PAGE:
A Driffield councillor claims that East Riding households taking part in the fortnightly bins collection trial are breaking records for reducing the amounts of waste sent to landfill.
East Riding of Yorkshire Council’s fortnightly trial started in April and now involves involving 13% of the county’s 150,000 homes.
The trial involves the fortnightly collection of the blue recycling bins and the fortnightly collection of the green landfill bins. Those taking part have reduced the amount they are sending to landfill in their green bins by 120 tonnes a month.
Councillor Symon Fraser, portfolio holder for environment, housing and planning, said: “Before the trials started, residents were telling us that there was not enough room in their blue bins for all their recycling.
“The trial doubles the collections of the blue bins and this has provided the boost residents needed. Those in the trial areas are making the most of the new service to recycle even more.”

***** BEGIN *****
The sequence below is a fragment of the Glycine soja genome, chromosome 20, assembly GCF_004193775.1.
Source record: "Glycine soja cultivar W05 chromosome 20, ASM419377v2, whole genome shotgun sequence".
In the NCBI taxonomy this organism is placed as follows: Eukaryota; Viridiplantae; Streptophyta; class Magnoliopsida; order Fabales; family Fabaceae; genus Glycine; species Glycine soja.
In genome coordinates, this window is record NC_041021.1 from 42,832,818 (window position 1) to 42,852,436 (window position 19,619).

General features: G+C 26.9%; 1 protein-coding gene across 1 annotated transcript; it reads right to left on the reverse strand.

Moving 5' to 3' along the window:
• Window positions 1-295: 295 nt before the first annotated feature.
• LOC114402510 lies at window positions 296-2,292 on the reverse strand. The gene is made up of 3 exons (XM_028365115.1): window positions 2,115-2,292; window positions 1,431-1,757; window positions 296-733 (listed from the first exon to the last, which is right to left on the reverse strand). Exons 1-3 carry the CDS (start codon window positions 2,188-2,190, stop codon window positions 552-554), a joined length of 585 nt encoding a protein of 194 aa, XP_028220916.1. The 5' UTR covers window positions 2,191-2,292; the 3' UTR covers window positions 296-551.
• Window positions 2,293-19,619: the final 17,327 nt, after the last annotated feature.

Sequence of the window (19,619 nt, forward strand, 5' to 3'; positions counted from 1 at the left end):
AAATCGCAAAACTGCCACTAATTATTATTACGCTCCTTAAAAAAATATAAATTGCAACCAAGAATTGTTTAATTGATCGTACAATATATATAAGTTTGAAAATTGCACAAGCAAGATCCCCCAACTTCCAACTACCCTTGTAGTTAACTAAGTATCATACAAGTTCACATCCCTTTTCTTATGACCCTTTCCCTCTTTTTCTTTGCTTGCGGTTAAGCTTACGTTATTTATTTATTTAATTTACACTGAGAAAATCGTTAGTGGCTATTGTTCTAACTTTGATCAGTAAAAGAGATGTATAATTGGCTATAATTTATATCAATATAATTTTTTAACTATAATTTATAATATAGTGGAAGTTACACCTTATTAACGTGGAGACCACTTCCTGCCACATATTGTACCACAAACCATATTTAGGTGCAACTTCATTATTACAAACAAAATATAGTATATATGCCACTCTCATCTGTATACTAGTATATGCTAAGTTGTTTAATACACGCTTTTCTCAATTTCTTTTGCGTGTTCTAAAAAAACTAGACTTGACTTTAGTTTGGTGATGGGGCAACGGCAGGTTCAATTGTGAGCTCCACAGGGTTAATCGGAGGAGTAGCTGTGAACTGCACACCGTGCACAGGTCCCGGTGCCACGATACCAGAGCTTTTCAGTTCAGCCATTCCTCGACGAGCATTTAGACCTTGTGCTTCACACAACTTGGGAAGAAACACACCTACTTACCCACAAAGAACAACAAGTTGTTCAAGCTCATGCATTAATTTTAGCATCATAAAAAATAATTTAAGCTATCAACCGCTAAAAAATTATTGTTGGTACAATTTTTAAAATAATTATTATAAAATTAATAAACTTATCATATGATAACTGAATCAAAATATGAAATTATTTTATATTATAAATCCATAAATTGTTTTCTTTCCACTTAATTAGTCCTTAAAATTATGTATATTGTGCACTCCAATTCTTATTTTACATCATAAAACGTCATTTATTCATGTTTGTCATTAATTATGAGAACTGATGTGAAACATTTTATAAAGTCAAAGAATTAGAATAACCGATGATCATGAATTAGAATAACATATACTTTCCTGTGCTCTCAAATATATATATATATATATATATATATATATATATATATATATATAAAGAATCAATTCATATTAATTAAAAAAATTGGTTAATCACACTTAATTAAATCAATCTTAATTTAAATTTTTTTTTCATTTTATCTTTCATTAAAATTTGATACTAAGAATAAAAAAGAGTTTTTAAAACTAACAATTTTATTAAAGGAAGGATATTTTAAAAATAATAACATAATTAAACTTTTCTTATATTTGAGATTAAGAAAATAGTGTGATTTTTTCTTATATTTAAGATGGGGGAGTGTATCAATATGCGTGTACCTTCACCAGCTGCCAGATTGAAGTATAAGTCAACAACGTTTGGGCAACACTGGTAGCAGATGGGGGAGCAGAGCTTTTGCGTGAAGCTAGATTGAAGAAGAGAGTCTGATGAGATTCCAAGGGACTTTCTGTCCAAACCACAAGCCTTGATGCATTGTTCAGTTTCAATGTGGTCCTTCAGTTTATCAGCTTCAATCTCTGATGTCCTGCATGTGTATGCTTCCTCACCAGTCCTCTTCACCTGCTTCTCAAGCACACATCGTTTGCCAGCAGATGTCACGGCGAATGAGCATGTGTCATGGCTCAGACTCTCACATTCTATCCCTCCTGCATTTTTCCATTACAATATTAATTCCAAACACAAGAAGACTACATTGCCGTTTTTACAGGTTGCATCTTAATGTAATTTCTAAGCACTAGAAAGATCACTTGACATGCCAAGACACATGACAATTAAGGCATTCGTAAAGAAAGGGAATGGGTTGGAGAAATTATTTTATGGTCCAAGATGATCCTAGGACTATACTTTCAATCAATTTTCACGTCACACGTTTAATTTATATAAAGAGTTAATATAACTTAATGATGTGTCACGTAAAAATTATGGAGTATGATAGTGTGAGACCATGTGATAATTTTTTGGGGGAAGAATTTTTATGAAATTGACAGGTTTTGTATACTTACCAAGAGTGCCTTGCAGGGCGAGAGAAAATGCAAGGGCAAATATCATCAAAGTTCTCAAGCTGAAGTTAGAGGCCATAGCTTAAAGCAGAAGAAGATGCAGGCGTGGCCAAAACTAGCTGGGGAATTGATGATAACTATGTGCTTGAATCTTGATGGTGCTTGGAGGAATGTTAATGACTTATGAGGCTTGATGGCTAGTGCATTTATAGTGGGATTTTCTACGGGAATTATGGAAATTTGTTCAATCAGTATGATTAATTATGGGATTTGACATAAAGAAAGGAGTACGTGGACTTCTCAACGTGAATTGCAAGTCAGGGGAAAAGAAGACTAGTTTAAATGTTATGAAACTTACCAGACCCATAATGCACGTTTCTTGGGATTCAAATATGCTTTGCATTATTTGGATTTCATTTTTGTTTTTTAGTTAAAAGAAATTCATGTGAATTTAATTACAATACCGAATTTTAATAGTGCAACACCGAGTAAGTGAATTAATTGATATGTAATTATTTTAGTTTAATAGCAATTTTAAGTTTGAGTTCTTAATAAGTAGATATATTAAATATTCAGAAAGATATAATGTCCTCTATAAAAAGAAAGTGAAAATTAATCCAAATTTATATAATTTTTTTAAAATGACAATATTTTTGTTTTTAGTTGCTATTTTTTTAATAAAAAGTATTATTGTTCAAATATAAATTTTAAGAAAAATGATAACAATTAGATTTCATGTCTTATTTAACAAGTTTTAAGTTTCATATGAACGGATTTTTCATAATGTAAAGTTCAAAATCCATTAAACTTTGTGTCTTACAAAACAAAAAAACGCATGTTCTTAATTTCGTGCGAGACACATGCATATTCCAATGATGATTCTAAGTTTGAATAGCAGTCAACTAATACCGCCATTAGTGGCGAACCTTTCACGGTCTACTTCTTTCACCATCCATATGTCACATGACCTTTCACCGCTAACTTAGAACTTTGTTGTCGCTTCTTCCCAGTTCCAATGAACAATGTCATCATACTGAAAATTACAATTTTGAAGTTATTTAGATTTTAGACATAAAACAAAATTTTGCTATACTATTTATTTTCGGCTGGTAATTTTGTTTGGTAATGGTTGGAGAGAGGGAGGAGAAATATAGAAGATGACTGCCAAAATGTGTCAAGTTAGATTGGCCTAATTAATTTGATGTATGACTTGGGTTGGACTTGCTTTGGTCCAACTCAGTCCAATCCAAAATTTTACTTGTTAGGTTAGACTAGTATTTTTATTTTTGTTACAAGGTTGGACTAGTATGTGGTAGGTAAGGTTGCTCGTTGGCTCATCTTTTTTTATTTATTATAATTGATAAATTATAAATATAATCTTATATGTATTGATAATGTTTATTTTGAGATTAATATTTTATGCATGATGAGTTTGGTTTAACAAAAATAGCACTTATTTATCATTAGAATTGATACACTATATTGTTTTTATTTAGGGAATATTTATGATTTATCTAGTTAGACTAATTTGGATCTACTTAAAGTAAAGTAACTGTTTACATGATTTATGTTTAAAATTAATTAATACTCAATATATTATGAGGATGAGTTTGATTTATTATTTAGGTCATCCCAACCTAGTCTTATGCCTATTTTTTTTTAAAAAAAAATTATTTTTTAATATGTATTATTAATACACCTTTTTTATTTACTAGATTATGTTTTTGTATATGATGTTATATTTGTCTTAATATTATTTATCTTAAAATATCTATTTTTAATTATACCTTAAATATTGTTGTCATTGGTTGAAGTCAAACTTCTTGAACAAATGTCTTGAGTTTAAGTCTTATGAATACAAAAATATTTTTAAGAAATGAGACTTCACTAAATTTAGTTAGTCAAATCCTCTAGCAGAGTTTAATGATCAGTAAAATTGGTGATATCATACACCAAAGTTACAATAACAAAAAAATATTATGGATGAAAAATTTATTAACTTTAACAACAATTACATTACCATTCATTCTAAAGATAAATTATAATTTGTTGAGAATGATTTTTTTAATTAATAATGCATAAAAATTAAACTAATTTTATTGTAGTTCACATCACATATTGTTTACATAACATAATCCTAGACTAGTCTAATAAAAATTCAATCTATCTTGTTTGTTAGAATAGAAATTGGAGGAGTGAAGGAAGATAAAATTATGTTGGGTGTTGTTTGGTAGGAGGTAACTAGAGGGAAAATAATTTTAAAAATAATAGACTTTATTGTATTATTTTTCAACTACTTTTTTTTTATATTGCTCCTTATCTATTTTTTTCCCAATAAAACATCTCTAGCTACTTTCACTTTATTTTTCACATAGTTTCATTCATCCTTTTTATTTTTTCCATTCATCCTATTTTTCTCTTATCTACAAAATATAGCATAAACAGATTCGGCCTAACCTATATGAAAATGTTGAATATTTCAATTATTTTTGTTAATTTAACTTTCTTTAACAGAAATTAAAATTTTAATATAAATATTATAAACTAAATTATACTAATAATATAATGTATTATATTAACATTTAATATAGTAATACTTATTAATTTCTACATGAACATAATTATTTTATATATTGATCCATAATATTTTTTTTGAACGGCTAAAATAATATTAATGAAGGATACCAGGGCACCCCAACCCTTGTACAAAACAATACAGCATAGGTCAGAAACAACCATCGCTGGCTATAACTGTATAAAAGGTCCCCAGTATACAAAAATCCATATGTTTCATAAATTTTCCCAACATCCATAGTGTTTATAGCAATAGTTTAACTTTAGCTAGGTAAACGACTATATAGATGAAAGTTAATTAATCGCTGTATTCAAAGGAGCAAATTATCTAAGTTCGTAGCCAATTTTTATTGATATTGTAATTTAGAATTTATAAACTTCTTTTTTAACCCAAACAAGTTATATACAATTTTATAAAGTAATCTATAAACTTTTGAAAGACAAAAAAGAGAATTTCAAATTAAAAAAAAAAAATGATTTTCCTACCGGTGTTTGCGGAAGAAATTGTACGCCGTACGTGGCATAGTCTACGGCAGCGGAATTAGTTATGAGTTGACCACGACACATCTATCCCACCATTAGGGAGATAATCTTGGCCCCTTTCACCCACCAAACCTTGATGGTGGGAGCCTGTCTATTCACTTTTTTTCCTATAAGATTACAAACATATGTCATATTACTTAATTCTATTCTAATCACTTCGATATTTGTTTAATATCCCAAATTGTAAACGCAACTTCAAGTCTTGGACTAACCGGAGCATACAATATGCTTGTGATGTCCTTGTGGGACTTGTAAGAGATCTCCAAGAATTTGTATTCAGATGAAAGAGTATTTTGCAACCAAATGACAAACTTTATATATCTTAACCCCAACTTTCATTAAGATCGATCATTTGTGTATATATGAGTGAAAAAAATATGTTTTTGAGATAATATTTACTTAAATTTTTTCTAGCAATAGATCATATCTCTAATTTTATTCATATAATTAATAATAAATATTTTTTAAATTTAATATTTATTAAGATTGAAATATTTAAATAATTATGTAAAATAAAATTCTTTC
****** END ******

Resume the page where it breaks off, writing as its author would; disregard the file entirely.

Around 20,000 households across Anlaby, Beverley, Bridlington, Brough, Cottingham, Driffield, Goole, Hornsea, Market Weighton, Pocklington, Stamford Bridge and Willerby are taking part.
The amount of waste sent for recycling from the blue bins has risen by 100 tonnes a month. It includes glass bottles and jars, paper, plastics and tins that have been washed and squashed, and Tetra Pak food and drink cartons.
The monthly recycling rate in the trial areas has consistently been 70 per cent, compared with the 60 per cent in those areas not on the trial.
From summer of last year, the council rolled out larger, 240 litre blue bins to enable households to put in further materials, particularly glass and further plastics. This resulted in a jump in the amount being recycled across the East Riding. Residents began contacting the council requesting additional blue bin collections and, in response, the council launched the trial.
The paper from the blue bins is used to make more products, such as newspaper and toilet rolls. The glass bottles and jars are made into more bottles and jars: the cans end up as everything from paper clips to parts of bridges. The plastics can be re-used as car parts or as more margarine tubs.
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